Illegal migration a chronic issue, despite the deadly journeys

April 24, 2024 | 04:46 pm PT
Vo Nhat Vinh Researcher
Thanh, a 30-year-old laborer, reached out to me for advice on how or if she should go to France to work.

I refused, saying that work consultation was not my forte. I only support and guide students who go abroad to European countries to study. But Thanh insisted that I listened to her story.

Thanh came from a town where young people could borrow more than $10,000 to travel to England via Europe to work illegally, where they dream of making a few thousand pounds each month. One of the people from her town was among the 39 Vietnamese illegal migrants who were found dead in the infamous Essex truck trailer incident of 2019.

In September 2023, one of Thanh's cousins almost faced the same destiny: she was found before she ran out of air inside a similar truck trailer in France. She had paid dearly – in more ways than one – to end up that way, spending all her savings, and probably borrowing, on this "investment."

Thanh wanted me to help her find a less risky way to work abroad.

On March 25, the U.K.'s Home Department, which oversees immigration law and security matters, posted a video in Vietnamese on all its social media platforms. This message, which is still posted today, specifically targets all the Vietnamese who intend to cross the English Channel by small boats via France's Manche region.

This channel is part of the Atlantic Ocean, with the closest distance between France and the U.K. being only 34 kilometers. This relatively short distance, unfortunately, typically has strong currents and storms. It is extremely unfit for small boats that illegal migrants typically use.

The message of the Home Department video is short and concise: whoever attempts to cross this way will not survive the ocean. The message notes other high risks of such illegal immigration as well.

Statistics show that the number of illegal Vietnamese immigrants in the U.K. has increased by 17% year-on-year. These migrants have no legal rights in the U.K., with no access to public services or government support. These are completely different from the dream prospects advertised to prospective migrants in Vietnam.

The U.K. is a global hotspot for illegal migrants for various reasons, including a robust underground economy of undocumented migrants that is estimated to be contributing up to 10% of the U.K.’s national GDP.

Three other main points include, firstly, that the U.K. has one of the world’s most developed economies, lowest unemployment rates, and most flexible immigration policies.

Second, with English being taught globally, migrants typically feel a bit more confident about their survival prospects in an English-speaking country like the U.K.

Third, after many waves of successful illegal migrants, such communities have established bases in the U.K., which allow subsequent illegal migrants to acclimate easier.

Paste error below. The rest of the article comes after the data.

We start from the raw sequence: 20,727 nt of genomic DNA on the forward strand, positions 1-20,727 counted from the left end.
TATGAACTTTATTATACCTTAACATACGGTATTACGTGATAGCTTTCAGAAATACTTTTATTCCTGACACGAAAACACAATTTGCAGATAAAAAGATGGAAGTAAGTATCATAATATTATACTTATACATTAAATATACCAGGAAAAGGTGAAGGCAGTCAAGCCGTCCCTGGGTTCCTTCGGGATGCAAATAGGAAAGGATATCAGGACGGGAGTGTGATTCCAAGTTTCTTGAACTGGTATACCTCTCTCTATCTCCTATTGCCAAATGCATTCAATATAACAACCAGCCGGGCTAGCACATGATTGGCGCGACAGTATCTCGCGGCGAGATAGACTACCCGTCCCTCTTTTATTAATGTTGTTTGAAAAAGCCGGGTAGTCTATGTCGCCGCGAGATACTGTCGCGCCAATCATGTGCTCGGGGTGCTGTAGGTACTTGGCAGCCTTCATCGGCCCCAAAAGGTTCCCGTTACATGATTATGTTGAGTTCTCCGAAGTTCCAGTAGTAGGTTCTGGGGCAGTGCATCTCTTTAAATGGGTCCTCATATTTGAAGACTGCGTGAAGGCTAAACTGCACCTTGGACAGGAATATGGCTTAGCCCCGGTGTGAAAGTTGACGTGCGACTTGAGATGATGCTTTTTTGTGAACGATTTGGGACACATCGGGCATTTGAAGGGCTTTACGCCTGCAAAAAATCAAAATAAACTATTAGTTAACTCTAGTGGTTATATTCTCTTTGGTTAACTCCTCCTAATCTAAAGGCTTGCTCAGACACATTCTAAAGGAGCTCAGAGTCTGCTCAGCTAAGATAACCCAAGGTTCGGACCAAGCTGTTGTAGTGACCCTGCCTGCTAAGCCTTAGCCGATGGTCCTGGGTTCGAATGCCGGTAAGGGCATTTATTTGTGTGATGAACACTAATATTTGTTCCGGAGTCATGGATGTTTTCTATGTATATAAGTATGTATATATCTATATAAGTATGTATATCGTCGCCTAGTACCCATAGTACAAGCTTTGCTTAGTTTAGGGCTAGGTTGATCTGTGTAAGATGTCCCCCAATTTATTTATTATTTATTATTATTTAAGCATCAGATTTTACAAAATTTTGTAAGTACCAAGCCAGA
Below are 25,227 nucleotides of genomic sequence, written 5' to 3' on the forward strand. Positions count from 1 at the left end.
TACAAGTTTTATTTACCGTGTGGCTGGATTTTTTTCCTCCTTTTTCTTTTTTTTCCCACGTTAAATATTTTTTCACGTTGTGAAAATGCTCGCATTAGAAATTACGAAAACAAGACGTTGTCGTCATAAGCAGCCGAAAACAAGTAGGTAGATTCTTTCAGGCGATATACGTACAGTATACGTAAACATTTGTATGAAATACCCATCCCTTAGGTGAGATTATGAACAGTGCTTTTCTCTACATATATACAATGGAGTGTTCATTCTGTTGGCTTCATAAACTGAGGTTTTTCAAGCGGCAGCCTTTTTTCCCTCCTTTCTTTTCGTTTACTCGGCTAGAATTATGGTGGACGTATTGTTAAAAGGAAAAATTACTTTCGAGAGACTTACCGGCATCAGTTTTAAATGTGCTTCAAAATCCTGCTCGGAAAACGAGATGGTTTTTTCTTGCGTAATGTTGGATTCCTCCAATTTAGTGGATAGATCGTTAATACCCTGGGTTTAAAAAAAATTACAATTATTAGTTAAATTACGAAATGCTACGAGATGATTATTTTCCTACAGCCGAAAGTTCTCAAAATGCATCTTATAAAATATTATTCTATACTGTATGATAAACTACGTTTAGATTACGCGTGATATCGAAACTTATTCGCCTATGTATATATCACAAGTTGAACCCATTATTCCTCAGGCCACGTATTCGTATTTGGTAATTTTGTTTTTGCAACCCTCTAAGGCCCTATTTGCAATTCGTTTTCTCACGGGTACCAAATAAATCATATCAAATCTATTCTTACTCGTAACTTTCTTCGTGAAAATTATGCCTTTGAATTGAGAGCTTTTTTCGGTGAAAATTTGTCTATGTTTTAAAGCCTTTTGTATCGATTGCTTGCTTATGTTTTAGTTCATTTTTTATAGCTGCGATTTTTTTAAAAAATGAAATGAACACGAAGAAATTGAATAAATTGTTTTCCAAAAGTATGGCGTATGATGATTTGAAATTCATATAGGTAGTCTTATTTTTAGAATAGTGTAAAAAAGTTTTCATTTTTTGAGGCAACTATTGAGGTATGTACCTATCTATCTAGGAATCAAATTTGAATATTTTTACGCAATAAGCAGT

Thanh had not yet been disillusioned by the prospects of such life in the U.K. She could not fathom life as a factory worker in southern Vietnam’s industrial zones, making barely VND10 million ($395) a month.

She and many others thus wish to find a chance to change their lives for the better. The death of 39 people in the Essex truck was not enough of a wake-up call.

International labor mobility is a real need, not just in Vietnam, but also in developed countries. It’s only become an "issue" because it’s conducted illegally. Individuals subjecting themselves to such schemes are exposed to human trafficking organizations, most of which are closely linked with prostitution, larceny, and drugs. These individuals are put on dangerous vehicles, such as enclosed truck trailers, or small boats against the large Atlantic waves, which exposed them to lethal risks.

Despite those risks, the prospect of earning a few thousand pounds a month sounds too good to say no to for such laborers. Compared to their meager salary at home, these individuals can recoup their initial payments after less than two years of working in the U.K. Then they can start making profits subsequently.

But many of these would-be individuals only see the tip of the iceberg – they only see all the financial glory that they could possibly maybe have. They see a few individuals returning with significant money, who build a new house and buy a new car. No one told these laborers that this money only comes after surviving a potentially deadly journey. No one told them that life and work in a foreign land without legal rights is also filled with blood and tears.

The only sustainable way forward is to develop the local economy and eliminate the risks for local laborers – and thus resolve the motive for illegal migration abroad. But when can Vietnam achieve this goal? This could take a few decades, while every year hundreds of Vietnamese are still risking their life in far-away lands.

Local governments need to take active measures to raise awareness in local communities of the risks of such journeys. We cannot rely solely on the U.K. government to protect the lives of Vietnamese.

Wasting lives in a far-away land with a heavy debts can cause families to lose everything, leaving behind only permanent emotional scars.

*Vo Nhat Vinh is an R&D expert based in France.

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